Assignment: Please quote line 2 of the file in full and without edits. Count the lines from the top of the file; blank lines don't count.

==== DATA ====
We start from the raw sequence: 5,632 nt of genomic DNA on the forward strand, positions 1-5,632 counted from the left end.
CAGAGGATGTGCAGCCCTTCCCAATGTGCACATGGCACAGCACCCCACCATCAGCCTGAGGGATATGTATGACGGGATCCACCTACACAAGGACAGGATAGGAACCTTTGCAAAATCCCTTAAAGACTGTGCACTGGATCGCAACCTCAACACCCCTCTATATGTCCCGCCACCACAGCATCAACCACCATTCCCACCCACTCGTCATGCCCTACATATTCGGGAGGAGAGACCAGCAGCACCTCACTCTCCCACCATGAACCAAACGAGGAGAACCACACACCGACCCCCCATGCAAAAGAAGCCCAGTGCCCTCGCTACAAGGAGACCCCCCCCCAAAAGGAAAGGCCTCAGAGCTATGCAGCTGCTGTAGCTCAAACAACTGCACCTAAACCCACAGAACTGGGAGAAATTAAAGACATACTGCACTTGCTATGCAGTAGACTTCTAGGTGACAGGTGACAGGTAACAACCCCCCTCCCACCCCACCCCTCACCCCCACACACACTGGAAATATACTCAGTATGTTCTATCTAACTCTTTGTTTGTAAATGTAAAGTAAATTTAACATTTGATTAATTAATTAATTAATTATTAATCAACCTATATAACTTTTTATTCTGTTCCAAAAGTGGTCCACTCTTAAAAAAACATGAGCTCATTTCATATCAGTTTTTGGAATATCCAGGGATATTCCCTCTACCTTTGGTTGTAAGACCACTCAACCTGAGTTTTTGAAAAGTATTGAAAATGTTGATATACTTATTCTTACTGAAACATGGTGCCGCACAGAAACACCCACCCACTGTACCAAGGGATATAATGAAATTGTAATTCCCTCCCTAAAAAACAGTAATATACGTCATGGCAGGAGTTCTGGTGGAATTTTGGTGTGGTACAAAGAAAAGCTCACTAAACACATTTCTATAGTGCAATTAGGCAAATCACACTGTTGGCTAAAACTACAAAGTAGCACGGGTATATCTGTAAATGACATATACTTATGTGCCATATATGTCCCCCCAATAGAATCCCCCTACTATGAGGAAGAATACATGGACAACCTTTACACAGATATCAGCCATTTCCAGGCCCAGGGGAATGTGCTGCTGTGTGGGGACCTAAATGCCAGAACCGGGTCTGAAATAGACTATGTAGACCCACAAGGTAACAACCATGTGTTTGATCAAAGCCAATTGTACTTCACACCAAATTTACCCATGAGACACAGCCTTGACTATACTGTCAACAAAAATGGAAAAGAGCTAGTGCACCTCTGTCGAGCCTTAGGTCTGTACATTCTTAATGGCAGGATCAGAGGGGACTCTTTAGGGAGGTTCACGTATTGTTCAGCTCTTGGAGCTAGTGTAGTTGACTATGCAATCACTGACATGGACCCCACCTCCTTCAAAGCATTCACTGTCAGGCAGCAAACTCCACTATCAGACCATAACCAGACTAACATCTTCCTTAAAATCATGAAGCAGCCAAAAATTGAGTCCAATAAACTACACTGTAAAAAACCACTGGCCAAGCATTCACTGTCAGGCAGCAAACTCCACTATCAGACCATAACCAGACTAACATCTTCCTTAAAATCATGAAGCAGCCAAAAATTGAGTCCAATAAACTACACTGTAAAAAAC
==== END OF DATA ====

CAGAGGATGTGCAGCCCTTCCCAATGTGCACATGGCACAGCACCCCACCATCAGCCTGAGGGATATGTATGACGGGATCCACCTACACAAGGACAGGATAGGAACCTTTGCAAAATCCCTTAAAGACTGTGCACTGGATCGCAACCTCAACACCCCTCTATATGTCCCGCCACCACAGCATCAACCACCATTCCCACCCACTCGTCATGCCCTACATATTCGGGAGGAGAGACCAGCAGCACCTCACTCTCCCACCATGAACCAAACGAGGAGAACCACACACCGACCCCCCATGCAAAAGAAGCCCAGTGCCCTCGCTACAAGGAGACCCCCCCCCAAAAGGAAAGGCCTCAGAGCTATGCAGCTGCTGTAGCTCAAACAACTGCACCTAAACCCACAGAACTGGGAGAAATTAAAGACATACTGCACTTGCTATGCAGTAGACTTCTAGGTGACAGGTGACAGGTAACAACCCCCCTCCCACCCCACCCCTCACCCCCACACACACTGGAAATATACTCAGTATGTTCTATCTAACTCTTTGTTTGTAAATGTAAAGTAAATTTAACATTTGATTAATTAATTAATTAATTATTAATCAACCTATATAACTTTTTATTCTGTTCCAAAAGTGGTCCACTCTTAAAAAAACATGAGCTCATTTCATATCAGTTTTTGGAATATCCAGGGATATTCCCTCTACCTTTGGTTGTAAGACCACTCAACCTGAGTTTTTGAAAAGTATTGAAAATGTTGATATACTTATTCTTACTGAAACATGGTGCCGCACAGAAACACCCACCCACTGTACCAAGGGATATAATGAAATTGTAATTCCCTCCCTAAAAAACAGTAATATACGTCATGGCAGGAGTTCTGGTGGAATTTTGGTGTGGTACAAAGAAAAGCTCACTAAACACATTTCTATAGTGCAATTAGGCAAATCACACTGTTGGCTAAAACTACAAAGTAGCACGGGTATATCTGTAAATGACATATACTTATGTGCCATATATGTCCCCCCAATAGAATCCCCCTACTATGAGGAAGAATACATGGACAACCTTTACACAGATATCAGCCATTTCCAGGCCCAGGGGAATGTGCTGCTGTGTGGGGACCTAAATGCCAGAACCGGGTCTGAAATAGACTATGTAGACCCACAAGGTAACAACCATGTGTTTGATCAAAGCCAATTGTACTTCACACCAAATTTACCCATGAGACACAGCCTTGACTATACTGTCAACAAAAATGGAAAAGAGCTAGTGCACCTCTGTCGAGCCTTAGGTCTGTACATTCTTAATGGCAGGATCAGAGGGGACTCTTTAGGGAGGTTCACGTATTGTTCAGCTCTTGGAGCTAGTGTAGTTGACTATGCAATCACTGACATGGACCCCACCTCCTTCAAAGCATTCACTGTCAGGCAGCAAACTCCACTATCAGACCATAACCAGACTAACATCTTCCTTAAAATCATGAAGCAGCCAAAAATTGAGTCCAATAAACTACACTGTAAAAAACCACTGGCCAAGCATTCACTGTCAGGCAGCAAACTCCACTATCAGACCATAACCAGACTAACATCTTCCTTAAAATCATGAAGCAGCCAAAAATTGAGTCCAATAAACTACACTGTAAAAAAC